Drug dealers will have no place to hide in Falkirk town centre after the cover of a concealed crime hotspot was blown by police.
Work to secure the removal of a canopy outside Asda which blocked CCTV cameras and enabled troublemakers to discreetly deal drugs, fight and drink in public has resulted in a 75 per cent drop in reports of crime in the area.
Community officers identified the need to get rid of the cover at the Newmarket Street store last year following a string of complaints from members of the public over the illicit activities taking place there, as well as damage caused to nearby roofing and windows.
A request made by police for the canopy — in place since 1978 — to be torn down was then taken on board by Asda’s property management team, and, with support from the local authority’s planning department and the Falkirk Delivers business improvement district, the structure was removed last month.
The removal has been welcomed by officers, who say the move represents a significant achievement in their battle against anti-social behaviour.
Ciaran Payne, Falkirk town centre community officer, said: “Our focus just now and throughout the summer is on anti-social behaviour.
“The canopy at Asda was a constant problem and was one of our main hotspots for trouble.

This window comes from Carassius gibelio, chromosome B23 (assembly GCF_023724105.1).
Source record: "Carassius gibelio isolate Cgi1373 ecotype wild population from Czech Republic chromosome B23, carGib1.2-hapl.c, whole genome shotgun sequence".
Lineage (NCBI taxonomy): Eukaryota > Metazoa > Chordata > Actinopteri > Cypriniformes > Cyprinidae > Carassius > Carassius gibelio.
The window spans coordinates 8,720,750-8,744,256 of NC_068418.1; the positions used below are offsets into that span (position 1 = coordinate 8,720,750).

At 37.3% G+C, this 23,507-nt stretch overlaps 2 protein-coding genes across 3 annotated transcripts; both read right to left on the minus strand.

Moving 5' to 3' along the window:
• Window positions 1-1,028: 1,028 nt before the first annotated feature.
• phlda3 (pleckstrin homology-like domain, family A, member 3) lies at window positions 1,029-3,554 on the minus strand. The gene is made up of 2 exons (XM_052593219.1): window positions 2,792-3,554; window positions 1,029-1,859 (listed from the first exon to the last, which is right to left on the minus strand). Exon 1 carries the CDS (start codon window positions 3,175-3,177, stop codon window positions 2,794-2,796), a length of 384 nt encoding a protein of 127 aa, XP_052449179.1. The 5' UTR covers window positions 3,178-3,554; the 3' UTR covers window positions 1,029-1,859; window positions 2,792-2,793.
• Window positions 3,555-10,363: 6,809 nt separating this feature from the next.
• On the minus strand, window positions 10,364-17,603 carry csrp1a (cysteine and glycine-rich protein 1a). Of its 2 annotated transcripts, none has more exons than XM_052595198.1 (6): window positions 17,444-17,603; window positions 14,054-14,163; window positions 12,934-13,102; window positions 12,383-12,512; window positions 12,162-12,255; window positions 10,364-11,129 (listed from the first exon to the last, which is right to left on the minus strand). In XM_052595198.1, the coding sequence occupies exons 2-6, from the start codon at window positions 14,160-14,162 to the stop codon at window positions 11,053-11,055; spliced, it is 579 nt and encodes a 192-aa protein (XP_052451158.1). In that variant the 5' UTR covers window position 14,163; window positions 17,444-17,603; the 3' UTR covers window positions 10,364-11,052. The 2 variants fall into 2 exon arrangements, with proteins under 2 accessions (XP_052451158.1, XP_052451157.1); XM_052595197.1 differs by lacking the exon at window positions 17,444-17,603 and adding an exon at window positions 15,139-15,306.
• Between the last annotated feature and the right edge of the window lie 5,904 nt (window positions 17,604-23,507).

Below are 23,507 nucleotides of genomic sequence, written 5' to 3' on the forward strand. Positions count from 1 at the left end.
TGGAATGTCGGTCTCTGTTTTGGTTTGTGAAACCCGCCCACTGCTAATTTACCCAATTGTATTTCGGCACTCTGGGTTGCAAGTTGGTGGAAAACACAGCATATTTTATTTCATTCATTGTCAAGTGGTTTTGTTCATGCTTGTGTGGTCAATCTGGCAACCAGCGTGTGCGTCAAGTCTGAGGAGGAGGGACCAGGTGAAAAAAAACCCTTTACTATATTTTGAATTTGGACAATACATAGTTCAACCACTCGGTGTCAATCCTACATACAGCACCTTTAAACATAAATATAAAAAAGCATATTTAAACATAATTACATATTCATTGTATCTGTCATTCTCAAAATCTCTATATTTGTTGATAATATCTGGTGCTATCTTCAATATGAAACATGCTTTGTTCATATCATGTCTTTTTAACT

“We had lots of issues, from drug dealing to drinking and urinating in the street to crimes of violence.
“It usually involved people in their early 20s up to people in their 30s or 40s.
“They would congregrate near the bus station and the occasional assault would take place.
“It was right at the bus stop so people arriving in the town were seeing it and it was a rundown area too.
“We kept pushing for it to be taken away because we had received so many complaints.
“It was a bad image for the shop and the town centre.
“In May last year we had 20 calls relating to anti-social behaviour there compared to five this May. We’re glad it’s gone.”
Paul Traynor, Asda Falkirk general store manager, said: “We have established an effective working relationship with the local community Police and made a common sense decision to help ensure the safety of our customers and the community.”
Meanwhile, police have also outlined plans to ensure Falkirk’s High Street is as pedestrian-friendly as possible for the blind and partially sighted by tackling the issue of street begging.
In recent weeks Forth Valley Sensory Centre has voiced concerns over the potential for serious accidents due to the number of obstructive items left on the ground in the heart of the town.
As a result, officers have taken steps to make those responsible aware of the danger they cause others who may rely on their memory, rather than sight, to get around.
Sergeant Davie Bellingham, of Falkirk Police Station, said: “We have engaged with these people to guide them towards homeless assistance organisations like Access to Housing or the Salvation Army.
“We do that before we hand out any of our warning letters on how this conduct can affect the blind or partially sighted.”
However, the failure to heed warnings given out by police by a minority has resulted in reports being sent to the procurator fiscal.
Sgt Bellingham added: “Unfortunately, three people have now been reported for obstructing a footpath in the town centre by begging over the last week.
“Beggars leaving objects such as hats or cups lying on the ground up the high street causes these people problems when they’re walking around that area as they’re not expecting these items to be there.”